Pamela Northam lends a hand in placing mussels back in the South River

Virginia first lady Pamela Northam in the South River.
Virginia first lady Pamela Northam in the South River.(wvir)
Published: Oct. 12, 2021 at 7:01 PM EDT
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CHARLOTTESVILLE, Va. (WVIR) - Virginia first lady Pamela Northam got her feet wet during a visit to the Shenandoah Valley. Students from Waynesboro High School joined Pamela Northam to put mussels back in a river.

They joined together at the South River in Waynesboro Tuesday afternoon.

“And today we’re releasing mussels,” Northam said. ‘We know that they are an important part as an indicative species, of what’s happening in environments and many of them are threatened or endangered here in Virginia.”

These are fresh water mussels. Students and the first lady all suited up to help bring the river back to life by placing the species back in the clean water.

“Water quality has improved to the point that we can put the mussels back into the water and they’ll survive and function to enhance the water quality that we already see here,” Ryan Brown, the executive director of the Virginia Department of Wildlife Resources, said.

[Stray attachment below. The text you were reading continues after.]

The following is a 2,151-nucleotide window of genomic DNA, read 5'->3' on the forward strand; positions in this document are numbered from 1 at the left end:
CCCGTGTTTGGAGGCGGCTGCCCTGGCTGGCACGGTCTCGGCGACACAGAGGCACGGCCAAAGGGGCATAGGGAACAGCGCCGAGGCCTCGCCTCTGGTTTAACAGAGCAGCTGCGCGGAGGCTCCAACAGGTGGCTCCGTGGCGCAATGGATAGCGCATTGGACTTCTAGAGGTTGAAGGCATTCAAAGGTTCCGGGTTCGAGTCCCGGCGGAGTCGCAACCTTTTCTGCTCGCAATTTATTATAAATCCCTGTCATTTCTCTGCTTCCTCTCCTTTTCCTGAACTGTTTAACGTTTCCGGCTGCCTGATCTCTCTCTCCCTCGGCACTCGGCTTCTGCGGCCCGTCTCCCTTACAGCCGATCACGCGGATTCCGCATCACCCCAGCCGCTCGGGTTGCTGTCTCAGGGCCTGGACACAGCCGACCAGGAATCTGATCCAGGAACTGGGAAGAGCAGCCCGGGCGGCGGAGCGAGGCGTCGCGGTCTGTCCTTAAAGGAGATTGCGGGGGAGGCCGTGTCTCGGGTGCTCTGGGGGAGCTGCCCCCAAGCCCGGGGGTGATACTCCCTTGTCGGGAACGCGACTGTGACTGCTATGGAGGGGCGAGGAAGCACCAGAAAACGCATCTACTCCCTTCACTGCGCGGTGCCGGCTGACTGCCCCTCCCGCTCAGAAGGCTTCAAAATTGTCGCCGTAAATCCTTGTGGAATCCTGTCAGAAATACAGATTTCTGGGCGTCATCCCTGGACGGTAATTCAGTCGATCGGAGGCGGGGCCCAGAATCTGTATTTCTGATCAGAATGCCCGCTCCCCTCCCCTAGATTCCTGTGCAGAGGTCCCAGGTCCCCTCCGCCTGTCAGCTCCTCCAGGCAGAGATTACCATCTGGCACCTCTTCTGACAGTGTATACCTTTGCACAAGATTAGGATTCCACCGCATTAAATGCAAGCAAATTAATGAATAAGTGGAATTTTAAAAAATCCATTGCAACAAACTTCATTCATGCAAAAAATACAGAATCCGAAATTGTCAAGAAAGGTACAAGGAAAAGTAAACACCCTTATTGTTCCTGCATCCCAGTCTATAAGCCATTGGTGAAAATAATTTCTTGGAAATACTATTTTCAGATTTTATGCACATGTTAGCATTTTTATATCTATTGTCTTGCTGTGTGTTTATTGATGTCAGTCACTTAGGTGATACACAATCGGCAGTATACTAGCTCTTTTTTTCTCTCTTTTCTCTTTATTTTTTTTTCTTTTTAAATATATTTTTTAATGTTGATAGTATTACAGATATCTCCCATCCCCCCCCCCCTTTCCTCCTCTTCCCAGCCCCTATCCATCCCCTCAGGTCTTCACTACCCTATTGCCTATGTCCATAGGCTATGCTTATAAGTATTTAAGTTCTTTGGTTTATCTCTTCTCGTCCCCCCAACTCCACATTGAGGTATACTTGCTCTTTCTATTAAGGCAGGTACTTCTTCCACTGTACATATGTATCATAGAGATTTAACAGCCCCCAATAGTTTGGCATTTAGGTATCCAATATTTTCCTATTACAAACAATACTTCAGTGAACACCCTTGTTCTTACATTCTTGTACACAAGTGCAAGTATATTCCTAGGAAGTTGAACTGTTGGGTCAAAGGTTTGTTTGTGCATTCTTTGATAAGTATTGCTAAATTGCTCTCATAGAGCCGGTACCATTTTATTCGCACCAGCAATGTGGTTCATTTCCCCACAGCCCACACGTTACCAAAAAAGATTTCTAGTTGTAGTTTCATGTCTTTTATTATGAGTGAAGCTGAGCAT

This restoration project has been in the works since 2017.

“The state is the recipient of funds from the Dupont settlement and through time, that enabled much of this work to go on,” Brown said.

That settlement came after decades of industrial mercury contamination in the South River.

“Virginia is home to some of the greatest diversity of mussel species anywhere in the world. A good healthy mussel population benefits the water quality industry which benefits fish,” Brown said.

It’s a project that will impact our entire ecosystem.

“We restored a key part of our biodiversity and it’s so important to all of the organisms in here as well as us as human beings,” Northam said.

The impacts of the mussels in the river are going to last decades, according to the Virginia Department of Wildlife.

Copyright 2021 WVIR. All rights reserved.

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